6. Feta is crumbly and hard, blue cheese is crumbly and creamy
Both feta and blue cheese can be crumbled onto a topping, but they do so differently. Because blue cheese tends to have a high fat content, it’s also creamier. So if you ever go and pinch a piece of blue cheese, it will be rather creamy and break away in clumps. This makes it melt nicely on top of a pizza, or into a pasta sauce.
As for feta, it does get crumbly but into smaller, separate crumbs that do not really clump together. So if you want to melt it, you’ll be very disappointed.
Both blue cheese and feta are salty and tangy
In terms of flavor both blue cheese and feta will give you that salty, tangy kick you may be looking for. But depending on what you’re cooking one may be better than the other.
So for example if you’re looking to make grilled cheese, then feta is the way to go. We mean actual slices of cheese on a grill or in a skillet. if you want a real fancy grilled cheese sandwich you can definitely use blue cheese, and it may even have time to melt a little.
Blue cheese mold is harmless in small amounts
If you’re wondering about the mold in blue cheese, don’t worry about it. It’s a strain of mold that is harmless in small amounts, but it can go awry if you keep it in the fridge for too long.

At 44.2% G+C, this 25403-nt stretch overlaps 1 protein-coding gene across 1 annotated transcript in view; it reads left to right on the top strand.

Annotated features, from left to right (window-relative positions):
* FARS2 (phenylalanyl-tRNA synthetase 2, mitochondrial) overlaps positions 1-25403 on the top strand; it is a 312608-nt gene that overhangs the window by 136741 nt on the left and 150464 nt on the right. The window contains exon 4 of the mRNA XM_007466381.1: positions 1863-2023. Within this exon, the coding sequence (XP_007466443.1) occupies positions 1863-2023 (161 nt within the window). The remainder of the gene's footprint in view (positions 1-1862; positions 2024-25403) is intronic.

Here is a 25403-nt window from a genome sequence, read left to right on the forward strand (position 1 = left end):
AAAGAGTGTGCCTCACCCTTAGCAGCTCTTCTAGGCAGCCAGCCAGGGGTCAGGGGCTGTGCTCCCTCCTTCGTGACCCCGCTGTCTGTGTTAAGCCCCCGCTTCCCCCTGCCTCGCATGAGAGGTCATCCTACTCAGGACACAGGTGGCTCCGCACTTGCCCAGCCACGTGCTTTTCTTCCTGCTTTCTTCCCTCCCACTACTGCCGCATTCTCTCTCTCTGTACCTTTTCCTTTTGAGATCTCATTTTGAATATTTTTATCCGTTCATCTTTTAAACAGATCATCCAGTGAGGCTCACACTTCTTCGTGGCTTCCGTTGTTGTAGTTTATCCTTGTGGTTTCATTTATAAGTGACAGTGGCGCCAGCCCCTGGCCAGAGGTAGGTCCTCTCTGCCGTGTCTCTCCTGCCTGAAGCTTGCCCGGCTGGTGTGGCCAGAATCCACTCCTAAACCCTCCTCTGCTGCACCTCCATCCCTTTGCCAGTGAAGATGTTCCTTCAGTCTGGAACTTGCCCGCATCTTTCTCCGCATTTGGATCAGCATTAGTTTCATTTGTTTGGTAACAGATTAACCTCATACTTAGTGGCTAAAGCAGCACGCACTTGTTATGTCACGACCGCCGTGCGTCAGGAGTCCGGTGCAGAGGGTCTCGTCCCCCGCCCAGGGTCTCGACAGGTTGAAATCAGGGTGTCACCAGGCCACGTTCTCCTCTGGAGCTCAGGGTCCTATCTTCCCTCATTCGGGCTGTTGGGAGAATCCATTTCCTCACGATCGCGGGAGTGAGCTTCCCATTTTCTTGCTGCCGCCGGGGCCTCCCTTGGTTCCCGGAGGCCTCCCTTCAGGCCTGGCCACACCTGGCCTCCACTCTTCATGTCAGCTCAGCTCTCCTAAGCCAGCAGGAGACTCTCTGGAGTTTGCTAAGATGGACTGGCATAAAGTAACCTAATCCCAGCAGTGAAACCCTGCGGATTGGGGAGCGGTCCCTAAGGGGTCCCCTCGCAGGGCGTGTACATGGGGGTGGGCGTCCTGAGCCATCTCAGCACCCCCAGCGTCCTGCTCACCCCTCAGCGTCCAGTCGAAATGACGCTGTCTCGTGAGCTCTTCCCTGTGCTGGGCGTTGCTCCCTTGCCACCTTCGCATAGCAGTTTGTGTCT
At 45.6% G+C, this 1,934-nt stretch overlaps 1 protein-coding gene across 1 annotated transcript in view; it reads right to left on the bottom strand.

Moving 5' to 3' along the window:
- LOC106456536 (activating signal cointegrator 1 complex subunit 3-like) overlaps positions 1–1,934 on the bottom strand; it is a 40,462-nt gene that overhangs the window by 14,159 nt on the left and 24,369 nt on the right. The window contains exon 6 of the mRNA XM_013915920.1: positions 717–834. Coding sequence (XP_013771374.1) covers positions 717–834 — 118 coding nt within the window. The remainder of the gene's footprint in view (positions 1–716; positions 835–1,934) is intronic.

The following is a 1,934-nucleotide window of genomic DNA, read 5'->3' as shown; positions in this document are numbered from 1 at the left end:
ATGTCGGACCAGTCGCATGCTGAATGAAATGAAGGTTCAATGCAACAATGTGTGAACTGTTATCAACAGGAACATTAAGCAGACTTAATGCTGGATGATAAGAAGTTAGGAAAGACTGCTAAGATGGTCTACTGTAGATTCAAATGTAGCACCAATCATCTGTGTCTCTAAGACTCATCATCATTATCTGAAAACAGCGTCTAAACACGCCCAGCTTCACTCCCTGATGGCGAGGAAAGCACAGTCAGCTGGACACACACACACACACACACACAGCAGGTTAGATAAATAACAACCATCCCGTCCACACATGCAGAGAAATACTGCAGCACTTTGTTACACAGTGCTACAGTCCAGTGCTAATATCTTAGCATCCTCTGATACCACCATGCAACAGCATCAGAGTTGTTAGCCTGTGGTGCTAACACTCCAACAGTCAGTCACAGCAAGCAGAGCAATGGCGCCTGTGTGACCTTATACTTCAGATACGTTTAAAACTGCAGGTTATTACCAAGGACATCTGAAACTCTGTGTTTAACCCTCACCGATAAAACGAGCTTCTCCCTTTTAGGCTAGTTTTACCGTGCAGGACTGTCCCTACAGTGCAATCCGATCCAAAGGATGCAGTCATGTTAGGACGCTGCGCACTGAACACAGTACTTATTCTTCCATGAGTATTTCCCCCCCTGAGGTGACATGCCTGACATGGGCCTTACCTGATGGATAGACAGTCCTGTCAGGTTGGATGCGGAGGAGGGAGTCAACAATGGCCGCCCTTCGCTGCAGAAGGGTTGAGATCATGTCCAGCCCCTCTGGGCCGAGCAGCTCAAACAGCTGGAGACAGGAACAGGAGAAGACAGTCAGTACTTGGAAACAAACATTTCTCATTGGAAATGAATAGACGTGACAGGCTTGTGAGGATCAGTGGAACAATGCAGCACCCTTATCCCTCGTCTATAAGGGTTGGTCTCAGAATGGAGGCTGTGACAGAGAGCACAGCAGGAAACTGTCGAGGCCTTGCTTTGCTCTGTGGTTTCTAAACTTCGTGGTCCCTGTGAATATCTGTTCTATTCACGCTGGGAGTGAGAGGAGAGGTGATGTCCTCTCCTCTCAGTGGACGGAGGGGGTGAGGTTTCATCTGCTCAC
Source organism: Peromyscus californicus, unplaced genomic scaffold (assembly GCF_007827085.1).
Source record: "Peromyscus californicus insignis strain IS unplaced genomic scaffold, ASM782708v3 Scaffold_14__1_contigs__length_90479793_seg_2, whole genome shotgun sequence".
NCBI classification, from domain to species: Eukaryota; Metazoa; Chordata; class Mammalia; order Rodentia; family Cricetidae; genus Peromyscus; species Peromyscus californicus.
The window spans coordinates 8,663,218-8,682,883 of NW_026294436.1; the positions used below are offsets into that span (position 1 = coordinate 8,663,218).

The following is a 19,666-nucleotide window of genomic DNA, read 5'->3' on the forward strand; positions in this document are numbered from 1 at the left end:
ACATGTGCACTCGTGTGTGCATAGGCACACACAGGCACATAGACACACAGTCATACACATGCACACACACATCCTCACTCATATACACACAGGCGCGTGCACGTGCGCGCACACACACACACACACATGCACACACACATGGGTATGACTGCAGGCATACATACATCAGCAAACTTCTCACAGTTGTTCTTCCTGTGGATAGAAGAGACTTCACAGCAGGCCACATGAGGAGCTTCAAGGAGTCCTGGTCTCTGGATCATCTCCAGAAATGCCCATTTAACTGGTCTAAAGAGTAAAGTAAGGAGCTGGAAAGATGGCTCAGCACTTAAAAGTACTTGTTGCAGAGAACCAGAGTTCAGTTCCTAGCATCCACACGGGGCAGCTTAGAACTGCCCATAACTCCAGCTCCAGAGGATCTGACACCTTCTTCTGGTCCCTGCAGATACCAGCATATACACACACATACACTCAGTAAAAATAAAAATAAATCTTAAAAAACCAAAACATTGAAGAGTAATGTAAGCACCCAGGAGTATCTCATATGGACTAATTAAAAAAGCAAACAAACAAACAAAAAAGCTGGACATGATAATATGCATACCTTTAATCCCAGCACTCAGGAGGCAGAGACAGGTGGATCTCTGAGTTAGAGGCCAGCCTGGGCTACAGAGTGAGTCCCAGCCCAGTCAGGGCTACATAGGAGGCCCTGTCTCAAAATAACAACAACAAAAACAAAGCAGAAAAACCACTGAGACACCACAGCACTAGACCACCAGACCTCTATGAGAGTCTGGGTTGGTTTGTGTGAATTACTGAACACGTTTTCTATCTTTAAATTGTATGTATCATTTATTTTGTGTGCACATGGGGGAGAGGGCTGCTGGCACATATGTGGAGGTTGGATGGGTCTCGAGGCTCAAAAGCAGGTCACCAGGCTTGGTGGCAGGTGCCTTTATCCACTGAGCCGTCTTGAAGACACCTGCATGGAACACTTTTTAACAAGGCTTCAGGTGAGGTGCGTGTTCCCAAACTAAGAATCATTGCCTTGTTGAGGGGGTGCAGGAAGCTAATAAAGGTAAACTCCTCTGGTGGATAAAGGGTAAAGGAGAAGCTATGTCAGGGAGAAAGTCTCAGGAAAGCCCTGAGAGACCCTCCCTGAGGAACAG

Blue cheese is expensive because of all the safety measures taken to make sure the mold doesn’t overpower the cheese and is safe to eat. Even so, if you suspect your blue cheese has gone off, look at the mold. If it fuzzy ? Do you see patches of mold that are any other color than blue-green ?
If yes, then throw it right out, it’s not the kind of mold that’s safe to eat.
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Can you substitute blue cheese for feta ?
You can try substituting blue cheese for feta in almost any dish, since the overall effect is the same. There’s a catch tho, feta is way saltier than blue cheese. So if you want to sue feta instead of blue cheese in a cheese platter, it may be too salty for grapes or walnuts or a bit of jam.
In a salad it will work very well, as well as in a sandwich or crumbled into a sauce.